History set in stone, found in a forest near Galashiels

A Galashiels historian has produced a film which he claims could “potentially rewrite the entire historical map of Galashiels and the wider Scottish Borders”.

By The Newsroom
Wednesday, 30th October 2019, 11:00 pm
Mark Nicol sends up his drone from the site of the cup-marked stones on what was formerly known as Picts’ Hill on Ladhope Moor.
Mark Nicol sends up his drone from the site of the cup-marked stones on what was formerly known as Picts’ Hill on Ladhope Moor.

Mark Nicol has been showcasing the area’s historic landmarks and natural beauty through his Facebook page Discover Scottish Borders for several years.

But his latest find – a set of cup-marked stones on a hill close to Galashiels – has excited him more than any other.

He explained: “I received an intriguing email from my cousin Martin Pringle, who along with his pal Dave Smith had found some stones he thought I should look at.

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Mark’s map which shows defenses on both Romans and Picts’ sides.

“I looked at where he said they were on an old map, and was astounded to see that this area had once been called Picts’ Hill. Other than on this map, there was no reference to this I can find anywhere else. I had to have a look.”

In previous videos, Mark had shown evidence of a Pictish ditch called the Catrail, and of three brochs, or forts, situated around Galashiels, including at Bow Castle and Torwoodlee.

The reason he was so excited about this site in Ladhope Moor, was that it could have been the missing link that tied all the others together.

In his videos, Mark uses a mix of pieces to camera, long shots and drone shots.

Mark Nicol with one of the stones on Picts' Hill.

Arriving at the forested area, Mark sent up his drone to check out the layout and marvels: “There are fantastic views here over the countryside, and there is a circular clearing at the top of the hill which could denote some sort of fort or broch.

Later, after wading through potentially snake-infested thigh-deep heather and crawling in some parts on hands and knees through the thick forested area, Mark talked of how little we know of the Picts in the south of Scotland.

He said: “According to history, the Picts were the wild men of the north of Scotland.

“But there are lots of sources, including the writing of St Columba of Iona, that refer to the southern Picts.

“I think the southern Picts were the wild men of the southern uplands – the Selgovae tribe.

“They probably had contact and connections with the Picts from the north of Hadrian’s Wall, they probably had very strong allegiances and alliances throughout their communities.”

Then, Mark finds what he has been looking for – a series of large boulders with decorative, perfectly round holes – known as cupmarks.

He tells his viewers: “I think these are definitely cup marks here – they are too circular to be natural and I think there would be more of them if it was natural.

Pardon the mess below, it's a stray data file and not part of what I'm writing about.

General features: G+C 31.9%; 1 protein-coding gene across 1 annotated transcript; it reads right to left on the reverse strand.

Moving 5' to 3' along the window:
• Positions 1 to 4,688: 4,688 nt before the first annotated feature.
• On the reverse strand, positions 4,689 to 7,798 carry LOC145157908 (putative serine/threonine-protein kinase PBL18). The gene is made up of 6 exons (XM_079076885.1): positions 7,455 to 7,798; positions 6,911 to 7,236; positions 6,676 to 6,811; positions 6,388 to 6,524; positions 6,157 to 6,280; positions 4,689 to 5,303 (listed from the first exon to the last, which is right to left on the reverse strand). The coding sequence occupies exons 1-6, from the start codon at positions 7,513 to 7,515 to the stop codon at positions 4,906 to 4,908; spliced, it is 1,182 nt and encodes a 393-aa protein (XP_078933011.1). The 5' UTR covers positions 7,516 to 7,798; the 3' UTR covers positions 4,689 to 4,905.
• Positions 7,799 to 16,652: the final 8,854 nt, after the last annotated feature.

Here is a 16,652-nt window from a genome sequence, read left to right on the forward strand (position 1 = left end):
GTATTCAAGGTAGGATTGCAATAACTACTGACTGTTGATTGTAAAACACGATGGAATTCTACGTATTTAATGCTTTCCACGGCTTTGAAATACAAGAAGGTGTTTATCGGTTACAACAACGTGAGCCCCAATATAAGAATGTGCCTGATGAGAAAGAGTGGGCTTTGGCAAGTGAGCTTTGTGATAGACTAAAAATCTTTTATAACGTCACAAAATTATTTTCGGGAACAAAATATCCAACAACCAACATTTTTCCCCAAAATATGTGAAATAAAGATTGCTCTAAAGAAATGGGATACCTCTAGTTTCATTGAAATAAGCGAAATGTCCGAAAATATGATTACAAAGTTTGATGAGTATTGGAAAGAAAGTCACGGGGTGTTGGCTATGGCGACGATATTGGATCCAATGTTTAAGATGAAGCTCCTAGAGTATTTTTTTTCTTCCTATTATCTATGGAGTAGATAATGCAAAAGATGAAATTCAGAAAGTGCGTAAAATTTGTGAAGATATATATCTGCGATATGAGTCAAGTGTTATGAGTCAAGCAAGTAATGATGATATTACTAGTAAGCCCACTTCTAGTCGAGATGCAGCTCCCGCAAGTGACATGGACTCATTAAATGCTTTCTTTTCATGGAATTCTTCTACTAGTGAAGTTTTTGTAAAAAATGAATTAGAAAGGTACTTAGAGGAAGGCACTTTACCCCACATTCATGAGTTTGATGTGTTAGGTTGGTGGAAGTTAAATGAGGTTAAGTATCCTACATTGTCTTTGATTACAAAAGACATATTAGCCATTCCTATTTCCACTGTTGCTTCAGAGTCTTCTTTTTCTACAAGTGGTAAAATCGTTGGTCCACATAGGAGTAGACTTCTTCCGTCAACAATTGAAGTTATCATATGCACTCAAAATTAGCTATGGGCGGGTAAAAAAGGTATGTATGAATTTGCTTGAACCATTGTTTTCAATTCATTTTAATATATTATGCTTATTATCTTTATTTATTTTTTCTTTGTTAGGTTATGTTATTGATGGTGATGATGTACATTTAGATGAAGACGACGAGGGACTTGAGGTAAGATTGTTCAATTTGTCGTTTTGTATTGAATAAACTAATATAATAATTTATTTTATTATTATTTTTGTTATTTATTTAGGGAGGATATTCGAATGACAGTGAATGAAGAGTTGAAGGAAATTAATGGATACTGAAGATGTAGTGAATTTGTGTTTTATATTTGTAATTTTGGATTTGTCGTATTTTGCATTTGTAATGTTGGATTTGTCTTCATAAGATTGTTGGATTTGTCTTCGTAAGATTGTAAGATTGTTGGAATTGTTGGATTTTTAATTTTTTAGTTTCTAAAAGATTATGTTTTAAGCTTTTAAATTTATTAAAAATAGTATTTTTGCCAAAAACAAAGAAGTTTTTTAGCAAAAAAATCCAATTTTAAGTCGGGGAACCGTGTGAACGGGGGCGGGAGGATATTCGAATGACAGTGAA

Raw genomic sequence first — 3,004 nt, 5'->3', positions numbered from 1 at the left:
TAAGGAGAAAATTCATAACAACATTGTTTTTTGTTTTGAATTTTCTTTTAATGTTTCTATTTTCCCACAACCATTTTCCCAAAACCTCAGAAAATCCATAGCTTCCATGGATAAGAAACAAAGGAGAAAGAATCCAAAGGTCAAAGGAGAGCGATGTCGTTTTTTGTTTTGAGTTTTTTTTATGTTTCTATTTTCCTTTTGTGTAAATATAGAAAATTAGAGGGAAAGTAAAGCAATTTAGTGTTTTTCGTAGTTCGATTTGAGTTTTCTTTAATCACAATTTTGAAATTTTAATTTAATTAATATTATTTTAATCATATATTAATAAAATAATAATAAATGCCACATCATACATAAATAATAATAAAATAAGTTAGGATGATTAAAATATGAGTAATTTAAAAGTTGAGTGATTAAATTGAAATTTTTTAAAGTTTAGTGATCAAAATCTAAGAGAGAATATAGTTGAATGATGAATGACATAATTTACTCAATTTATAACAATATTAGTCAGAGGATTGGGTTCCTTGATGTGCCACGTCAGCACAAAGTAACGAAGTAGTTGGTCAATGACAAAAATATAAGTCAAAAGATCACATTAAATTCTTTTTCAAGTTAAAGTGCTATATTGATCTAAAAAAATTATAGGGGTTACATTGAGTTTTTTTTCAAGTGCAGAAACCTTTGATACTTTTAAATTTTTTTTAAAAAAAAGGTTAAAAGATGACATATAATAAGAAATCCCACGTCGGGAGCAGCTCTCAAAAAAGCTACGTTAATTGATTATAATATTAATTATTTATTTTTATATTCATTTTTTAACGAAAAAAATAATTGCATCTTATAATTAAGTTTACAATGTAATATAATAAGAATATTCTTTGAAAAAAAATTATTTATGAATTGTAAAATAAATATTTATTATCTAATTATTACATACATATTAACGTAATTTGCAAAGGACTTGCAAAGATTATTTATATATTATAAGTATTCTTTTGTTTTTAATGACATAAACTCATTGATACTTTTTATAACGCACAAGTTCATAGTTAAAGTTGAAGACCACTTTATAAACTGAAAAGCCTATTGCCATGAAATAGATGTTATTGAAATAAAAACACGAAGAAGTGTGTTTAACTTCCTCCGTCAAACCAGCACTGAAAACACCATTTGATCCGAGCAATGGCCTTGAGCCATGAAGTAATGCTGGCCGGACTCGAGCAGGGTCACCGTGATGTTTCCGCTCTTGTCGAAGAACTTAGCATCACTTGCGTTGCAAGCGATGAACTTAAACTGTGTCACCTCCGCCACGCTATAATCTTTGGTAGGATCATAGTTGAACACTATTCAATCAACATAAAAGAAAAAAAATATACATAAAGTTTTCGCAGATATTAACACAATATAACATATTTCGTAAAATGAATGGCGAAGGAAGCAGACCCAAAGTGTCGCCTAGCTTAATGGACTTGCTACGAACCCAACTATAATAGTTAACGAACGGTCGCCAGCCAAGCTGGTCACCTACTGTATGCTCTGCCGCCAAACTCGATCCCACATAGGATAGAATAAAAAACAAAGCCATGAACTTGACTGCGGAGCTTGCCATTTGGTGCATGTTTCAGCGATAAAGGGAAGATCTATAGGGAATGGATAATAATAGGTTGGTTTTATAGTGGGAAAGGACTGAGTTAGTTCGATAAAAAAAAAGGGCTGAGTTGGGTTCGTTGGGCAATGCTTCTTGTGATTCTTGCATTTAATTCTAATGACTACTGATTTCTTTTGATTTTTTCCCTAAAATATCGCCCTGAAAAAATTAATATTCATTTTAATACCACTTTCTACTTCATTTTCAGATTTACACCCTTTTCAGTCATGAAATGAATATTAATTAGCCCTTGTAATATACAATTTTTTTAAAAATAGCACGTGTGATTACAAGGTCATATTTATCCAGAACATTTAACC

“And on this hill, it’s difficult to imagine this circle being formed out of acid rain or anything like that.

“There are so many of these large stones and I think a lot of them are man-made, and used for some purpose by man.

“This stone is an absolute gem buried deep in an old conifer forest.

“To me, this hill was a centre of population for the Picts – otherwise, why on earth would it have been called Picts’ Hill?

“We could potentially be re-writing the entire historical map of Galashiels and the Scottish Borders.”

He again sent up his drone, and it showed that the site was very close, “most likely within a visual line”, to Torwoodlee Broch.

He adds: “Someone discovered a road near here in 1984 through using aerial photography, and identified it as a Roman road, but it was never confirmed as such.

“I think it was not Roman, but that it was a native road, or a ditch like the Catrail. No Roman road could have existed beyond Pictish lines.

“We are also sitting here just opposite the Eildon hills. Were the Selgovae keeping an eye on the Romans from here? I think they were.”

Since the film was made, Mark checked the area and where it stood in history.

And he came up with a map, which is quite stunning, in that it looks just like two front lines in the First World War, with the Catrail ditch on one side and a Roman military road on the other.

Galashiels and the so-called Picts’ Hill lie in no-man’s land.

He told us: “It’s like a complete stand-off. All along both of these lines are forts ... the largest being at Rink Farm, between Selkirk and Galashiels.

“One of the best vantage points to see it is at the top of Cauldshiels Hill, where there was another fort.

“You can see the Catrail, the Rink fort. You can almost feel the tension when you are standing there ... the hairs stand up on the back of your neck and you can just about taste the history.

“Many people think the history of Galashiels begins with the industrial revolution, or perhaps a bit further back with the story of the Raid Stane.

“But long before that, it was a really important place.”

Since making the video, Mark says he has been contacted by several interested people.

He said: “There has been some debate about the stones, and the possibility that they could be even older, perhaps Bronze Age.

“Either way, I still believe the Picts would have had a community there. I can see no other reason for it to be called Picts’ Hill.”